Friends, the question then is: where do you want to go?  What do you want to value most?  …And how the heck do we answer that question? 

A place to begin to answer this vital question, is to ask: where is your heart already going?  In other words, where are we already giving?  Where do our own resources already go? 

One way to measure that: flip open your calendar and open up that bank account ledger.  If we were to flip through our own bank statement, seeing where our money goes – what would that reveal?  To look through our calendar, to see where our time and our gifts go – what are we giving to?  This is a visible sign, a way of tracking our priorities, of where our heart is going, of who we are becoming on the inside.

Our bank statement and calendar – that’s the place to start – to notice where our resources are already going. And as we do this, to celebrate the ways we are already generous, the places where we are aligning with God’s heart.

And to be open, also, to notice where our resources aren’t headed in the right direction. And it often takes time to really notice where we can redirect what we have. Sometimes there are glaring changes we can make.  For me: I needed to unsubscribe from emails from the Gap and Forever21 because too much of my time and yes, money, would go there if I saw those emails.  That was obvious.  It’s taking me more time, however, to let go of the cultural expectation that I need to buy shoes and clothes each season that are on trend.  And after stopping that behavior, it’s taking even longer to let go of the time I spend dreaming about the possibilities of what I would buy.    

It takes more time, effort, prayer, to really sort out the places where we can change how we direct our time and money and talent. The work of realigning our priorities, our hearts takes time – but it begins by naming it, and taking action to place our hearts where we want to go. 

So my friends, what can you begin to name today in your life both as priorities you celebrate and those you want to change as you consider where you want your heart to go?

We’re going to spend some time looking at these questions.  And to do so, I invite you to pull out your bulletin.  You picked up more paper than usual this week, because we wanted to put a few things in your hands.  Pull out the half-sheet that has a big heart on it. 

You can use this piece of paper in a few ways.  The heart is open space for you to draw, make lists, words, phrases – to name the places you want your heart to go.  You don’t have to have answers to how or what that looks like. But to begin to listen and dream with God about how God wants to give through you in a way that will shape your heart.

Then the bottom half and the back of that sheet are dedicated to considering how you want to live generously in community here at Salt House.  I know some of us are tapped out, empty, unable to offer anything - and if that is the season you are in we are with you and for you – and if anything please just write down how we can pray for you.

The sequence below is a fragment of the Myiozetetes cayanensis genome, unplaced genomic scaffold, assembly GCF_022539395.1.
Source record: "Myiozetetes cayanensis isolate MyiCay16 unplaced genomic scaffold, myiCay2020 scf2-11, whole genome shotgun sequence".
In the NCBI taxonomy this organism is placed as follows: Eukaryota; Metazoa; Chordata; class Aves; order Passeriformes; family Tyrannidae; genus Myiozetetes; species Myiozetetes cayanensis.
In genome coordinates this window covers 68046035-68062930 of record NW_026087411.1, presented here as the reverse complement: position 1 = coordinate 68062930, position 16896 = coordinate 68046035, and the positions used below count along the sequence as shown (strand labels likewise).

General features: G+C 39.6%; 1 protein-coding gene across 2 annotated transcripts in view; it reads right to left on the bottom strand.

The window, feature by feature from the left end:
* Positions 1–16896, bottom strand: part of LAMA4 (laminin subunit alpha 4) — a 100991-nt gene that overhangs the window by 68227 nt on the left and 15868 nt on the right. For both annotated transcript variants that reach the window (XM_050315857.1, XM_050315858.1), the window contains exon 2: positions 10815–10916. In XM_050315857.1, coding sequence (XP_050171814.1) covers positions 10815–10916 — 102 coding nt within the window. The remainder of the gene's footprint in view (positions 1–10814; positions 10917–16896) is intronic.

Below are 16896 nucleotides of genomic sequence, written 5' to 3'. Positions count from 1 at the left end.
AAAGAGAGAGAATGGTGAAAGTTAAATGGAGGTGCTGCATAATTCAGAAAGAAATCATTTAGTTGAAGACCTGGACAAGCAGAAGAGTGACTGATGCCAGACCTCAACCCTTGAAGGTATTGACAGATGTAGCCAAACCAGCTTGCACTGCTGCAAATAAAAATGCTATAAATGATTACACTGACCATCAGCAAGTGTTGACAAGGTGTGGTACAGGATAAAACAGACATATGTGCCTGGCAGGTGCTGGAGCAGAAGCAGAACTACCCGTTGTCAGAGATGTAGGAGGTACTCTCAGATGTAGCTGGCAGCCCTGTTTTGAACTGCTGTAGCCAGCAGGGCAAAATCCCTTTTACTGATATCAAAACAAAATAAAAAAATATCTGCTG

Also – there is so much to engage in beyond what’s happening here at Salt House that God is doing, but as God’s people, a piece of our generosity is lived out in community – again, we saw that in the Acts 2 passage a few weeks ago.  So this at least gives us all a place to start, together, knowing that there is much for us to do, generously, beyond these walls in our spheres of influence. 

So for those of us who want to experiment in generosity, here are some options at Salt House. The front is a place for making a statement of commitment – again, this isn’t written in stone, but a place to say, yes, God, this is where I want my heart to go.  To indicate intention, to make the choice to live more generously.  Then the back offers some of the possibilities of what that can look like – ways, to serve and use your gifts.  This is obviously a finite list – please, please, add to it based on what you have to offer, based on what you hear God saying to you, based on the gifts you have, based on what you would like to see here.

And again, maybe this feel awkward for some of us, to be so direct about giving our time and our money.  I know it is taking me n extra measure of courage.  But Jesus is so clear – her ein what we read, and in all the ways he talked about our stuff.  Our relationship with our stuff is a spiritual reality, and it is sacred work for us to even pull out the paper and prayerfully ask God to do something in us, to lead us in how to invest our resources – for ultimately, we are investing our hearts, our loves in these places.  And so we do it. 

And as we do, what we discover – I don’t know why or how it works exactly, but as we give where we want our hearts to go, we discover a life of joy.  We discover how all those other paradigms are true: that the Holy Spirit makes it possible for us to do it.  That the more we give, the more we receive, that what we have isn’t ours but belongs to God and God gives to us so that God can give through us to others.  And this final paradigm seals it all – that in embracing this generous lifestyle – and don’t get me wrong this is hard, ongoing, sweat-it-out, take the leap of faith kind of work – but with every act and habit of generosity, we actually are changed, we become generous, joyous people whose hearts align with the heart of God.  That is what God does in us.  We can’t change the cultural story of scarcity that we live in, but we can let God change our story as God changes us to live generous lives for our sake and the sake of the world.  And that my friends, is good, good news.  Amen?  Amen.